Skills of Ancient Versus Modern Generals

Sep 2017
769
United States
What are the different kind of skill sets one looks for in an ancient (for this I'm going dawn of organized warfare to about the end of the Pike-and-Shotte era) versus modern (by modern I mean today's generals, so last 20-30 years or so).

Obviously there's a lot of baseline skills that apply for all.

But, there is certainly differences too. Caesar was noted to have rode into battle where lines were failing to rally and encourage the troops, which meant probably having to get up close and personal a few times.

As for today, I don't really think it would be practical for a general today to go into a firefight in Afghanistan.

Campaigning and the very nature of warfare was a lot different as well.

So, what are the different skills one would have if he was an ancient versus modern general?
 

Chlodio

Forum Staff
Aug 2016
4,580
Dispargum
Communicating with the troops - ancient generals needed a big, powerful, long carrying voice. Modern generals need a certain amount of media sophistication.
Modern generals do not need to be expert horsemen.
Modern generals must be able to adapt to rapidly changing technology. Ancient generals not so much.
Ancient generals rarely performed joint operations (more than one branch of the military). Modern generals must be able to cooperate across service lines.
Modern generals are more likely to be micromanaged by politicians and must therefore know how to manage them. Ancient generals had more freedom from interference.
 
  • Like
Reactions: macon
Oct 2015
367
Belfast
I think Julius Caesar would've been delighted to be a General in the 1991 Gulf War. Many of the logistics, tactics and strategy would've been familiar to him as the C in C of the Roman army. But what he would not have liked is. No burning of population centres and no killing and/ or enslaving enemy prisoners of war and civilians.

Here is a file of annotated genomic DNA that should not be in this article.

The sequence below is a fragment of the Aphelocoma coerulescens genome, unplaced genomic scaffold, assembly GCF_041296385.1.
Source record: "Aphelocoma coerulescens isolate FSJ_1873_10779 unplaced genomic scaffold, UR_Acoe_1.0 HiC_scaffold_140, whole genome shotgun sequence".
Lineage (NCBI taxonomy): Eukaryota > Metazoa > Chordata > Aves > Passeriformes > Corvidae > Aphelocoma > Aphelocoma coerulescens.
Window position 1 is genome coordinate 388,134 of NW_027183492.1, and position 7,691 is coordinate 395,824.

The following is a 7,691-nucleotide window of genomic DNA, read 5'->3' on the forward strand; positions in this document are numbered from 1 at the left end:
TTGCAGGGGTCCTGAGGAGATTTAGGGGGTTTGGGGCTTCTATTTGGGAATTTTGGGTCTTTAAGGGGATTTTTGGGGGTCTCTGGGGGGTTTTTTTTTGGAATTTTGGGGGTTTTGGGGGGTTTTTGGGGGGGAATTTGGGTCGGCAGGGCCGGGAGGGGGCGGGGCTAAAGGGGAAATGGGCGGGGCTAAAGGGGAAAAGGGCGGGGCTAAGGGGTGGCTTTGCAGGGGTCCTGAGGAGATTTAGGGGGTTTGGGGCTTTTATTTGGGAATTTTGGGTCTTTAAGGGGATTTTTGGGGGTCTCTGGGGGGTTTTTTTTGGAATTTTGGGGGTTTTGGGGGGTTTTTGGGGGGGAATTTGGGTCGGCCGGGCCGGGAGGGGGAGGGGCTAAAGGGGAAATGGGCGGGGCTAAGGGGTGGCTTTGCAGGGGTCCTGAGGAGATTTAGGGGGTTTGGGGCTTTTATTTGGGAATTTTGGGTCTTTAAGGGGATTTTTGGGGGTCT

sparky

Ad Honorem
Jan 2017
5,184
Sydney
in olden days a general could run a campaign and a battle , now a staff of hundreds is needed
 
Jan 2016
471
Macedonia
Ancient generals (with few exceptions) didn't have the experience of fighting in winter. Campaigning season started in March or April and ended in November.
 
Last edited:
Sep 2017
769
United States
I think Julius Caesar would've been delighted to be a General in the 1991 Gulf War. Many of the logistics, tactics and strategy would've been familiar to him as the C in C of the Roman army. But what he would not have liked is. No burning of population centres and no killing and/ or enslaving enemy prisoners of war and civilians.
I don't necessarily agree. I mean, I'm sure he'd love it with all the awesome technology he's never seen and such. But I feel as though warfare wasn't similar enough for him to be comfortable.
 
Sep 2017
769
United States
Communicating with the troops - ancient generals needed a big, powerful, long carrying voice. Modern generals need a certain amount of media sophistication.
Modern generals do not need to be expert horsemen.
Modern generals must be able to adapt to rapidly changing technology. Ancient generals not so much.
Ancient generals rarely performed joint operations (more than one branch of the military). Modern generals must be able to cooperate across service lines.
Modern generals are more likely to be micromanaged by politicians and must therefore know how to manage them. Ancient generals had more freedom from interference.
Also, a lot of ancient generals were politicians and furthered their career that way. From kings, to consuls, to senators, to emperors, to chieftains... in a lot of ways politics was one in the same with war.

Nowadays you do have veterans and such, but it isn't nearly as important. But, yes, politicians manage warfare much more (especially who can be attacked; won't see any punitive expeditions into Mexico any time soon!)
 

sparky

Ad Honorem
Jan 2017
5,184
Sydney
For a denizen of the US of America to state that generals are distinct from politicians make me smirk
Sorry mate ,
I count 12 who made it to the presidency and an equal number who like MacArthur tried ,
 
Sep 2017
769
United States
For a denizen of the US of America to state that generals are distinct from politicians make me smirk
Sorry mate ,
I count 12 who made it to the presidency and an equal number who like MacArthur tried ,
Should've clarified.

Political office and war aren't intertwined the way they once were. Generals cannot this day and age launch campaigns to fill their coffers and boost their public image. It would be near impossible for a U.S. general to overthrow the president and make himself president. Serving in the military isn't the principle way into public office anymore, and being a politician doesn't give you an army.
 
Oct 2015
367
Belfast
After the 1991 Gulf War, General Norman Schwarzkopf admitted he'd used a tactic developed by Hannibal Barca at the Battle of Cannae in 216 B.C. Fool the enemy into thinking that your centre line is weak. Allow them to push at it and then outflank them on two sides. The ultimate aim would be to surround the enemy completely. The Iraqi Republican Guard certainly were outflanked